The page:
The day is done and the battle is won. Yamaha claimed their third consecutive Suzuka 8 Hours on Sunday. The victory put a stamp on their dominance of the one race each year that the Japanese manufacturers place more emphasis on than any other. We take a look at the Yamaha Factory Racing Team's YZF-R1.
It's often said that endurance racing is the last bastion of design and technological freedom in motor sport. Whether it was Audi's decision to use a diesel engine on four wheels or the current breed of two-wheeled endurance bike, it's clear that there is plenty of innovation on the grid.
At this weekend's Suzuka 8 Hours, the Yamaha Factory Racing Team fielded arguably the most advanced YZF-R1 on the planet. With open regulations for electronics, a tire war and plenty of scope for innovation in the rulebook, the machine raced by Alex Lowes and Michael van der Mark is very different to their regular WorldSBK mount.
What looked like a wasted day quickly turned around at Sepang. Tuesday started wet, the streets and circuit taking a while to dry after Monday evening's torrential rain. Sepang's weakness was once again exposed: the track took a long time to dry, wet patches remaining on the track for several hours. It was not until 1pm that a few riders started to venture out, and by 2pm, the track was full with riders trying to make up for valuable lost time.
Some riders made use of the conditions, as far from ideal as they were. Jorge Lorenzo put in ten laps in the wet, and Johann Zarco put in eight laps. The reason? To help build confidence, for Lorenzo in the wet, for Zarco, to try to figure out what a MotoGP bike is capable of.
Zarco rode a pair of wet tires to destruction, feeling how the soft, moving rubber exaggerated every movement of the bike. It served as a sort of magnifying glass for how a MotoGP bike behaves, amplifying the feedback and making it much clearer to fully understand, Zarco explained. By the end of the run, he had learned a lot, and made a massive step forward.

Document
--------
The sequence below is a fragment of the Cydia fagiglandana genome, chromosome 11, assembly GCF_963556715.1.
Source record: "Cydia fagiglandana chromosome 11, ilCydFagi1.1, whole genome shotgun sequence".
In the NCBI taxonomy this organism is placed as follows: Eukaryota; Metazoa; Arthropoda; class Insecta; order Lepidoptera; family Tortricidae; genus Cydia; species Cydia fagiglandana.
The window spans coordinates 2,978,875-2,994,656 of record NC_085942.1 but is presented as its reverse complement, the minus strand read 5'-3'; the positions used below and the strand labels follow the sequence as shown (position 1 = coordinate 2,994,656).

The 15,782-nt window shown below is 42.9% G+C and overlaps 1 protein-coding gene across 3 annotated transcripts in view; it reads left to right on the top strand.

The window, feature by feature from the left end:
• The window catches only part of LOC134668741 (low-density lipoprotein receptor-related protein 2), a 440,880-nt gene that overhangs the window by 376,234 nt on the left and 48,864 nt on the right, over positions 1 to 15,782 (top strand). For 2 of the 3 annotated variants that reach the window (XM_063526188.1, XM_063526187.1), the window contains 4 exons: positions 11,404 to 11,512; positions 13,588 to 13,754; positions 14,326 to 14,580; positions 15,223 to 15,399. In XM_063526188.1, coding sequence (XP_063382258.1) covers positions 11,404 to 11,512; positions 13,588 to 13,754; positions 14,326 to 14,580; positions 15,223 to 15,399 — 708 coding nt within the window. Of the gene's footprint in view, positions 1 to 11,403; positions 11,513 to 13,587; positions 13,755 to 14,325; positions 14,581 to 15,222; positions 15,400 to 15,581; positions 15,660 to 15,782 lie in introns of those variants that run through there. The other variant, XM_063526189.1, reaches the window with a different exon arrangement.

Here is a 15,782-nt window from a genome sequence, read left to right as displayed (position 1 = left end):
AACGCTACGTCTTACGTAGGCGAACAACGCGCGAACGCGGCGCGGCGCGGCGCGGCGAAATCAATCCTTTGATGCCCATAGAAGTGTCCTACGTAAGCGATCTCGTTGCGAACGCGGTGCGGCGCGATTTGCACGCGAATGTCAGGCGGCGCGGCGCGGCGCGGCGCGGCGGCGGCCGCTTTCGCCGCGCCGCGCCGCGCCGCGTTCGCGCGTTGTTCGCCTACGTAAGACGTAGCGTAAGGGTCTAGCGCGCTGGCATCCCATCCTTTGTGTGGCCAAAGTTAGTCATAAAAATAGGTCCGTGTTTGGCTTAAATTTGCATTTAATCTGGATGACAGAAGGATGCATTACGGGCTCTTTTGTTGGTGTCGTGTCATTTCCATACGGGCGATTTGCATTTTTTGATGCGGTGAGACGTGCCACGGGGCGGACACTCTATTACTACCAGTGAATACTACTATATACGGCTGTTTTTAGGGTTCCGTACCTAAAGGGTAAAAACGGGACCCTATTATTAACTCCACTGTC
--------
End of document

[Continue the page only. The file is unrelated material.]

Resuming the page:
How much difference had it made? When the red lights came on for the end of the session, Zarco's name was still fifth on the timesheets, the Monster Tech 3 Yamaha rider less than a tenth behind Valentino Rossi, and half a second behind Maverick Viñales in second. The Frenchman had found a way of understanding where the limits lay, without pushing himself over the edge.
With the start of the World Superbike season just a couple of weeks away, the factory Ducati team launched their 2015 WSBK campaign.
Despite some early promise, there has been much complaining of a lack of innovation from chassis builders in Moto2. the bikes have followed the same basic layout as all modern race bikes since the late 1980s: aluminium twin spar chassis and conventional suspension arrangements.The only real interest has come from wildcards. At Le Mans, the French Promoto Sport team raced their Transfiormer chassis, with some solid results. Beyond that, the bikes have been pretty much identikit.
At Silverstone, another interesting wildcard will get its first public running. The British round of Moto2 will see the Brough Superior make its debut in a competitive race, after making an appearance at the Goodwood Festival of Speed last year. The bike is a rebrand of the design by John Keogh and Taylormade Racing, discussed on MotoMatters.com last year. The bike uses a monocoque chassis design made fully from carbon fiber, with integral fuel tank. The front suspension is a single wishbone with damping in the forks, while the rear swingarm is also fully carbon fiber. The radiator has been moved to the rear of the bike, to allow the machine to be narrower and free up space in front of the engine.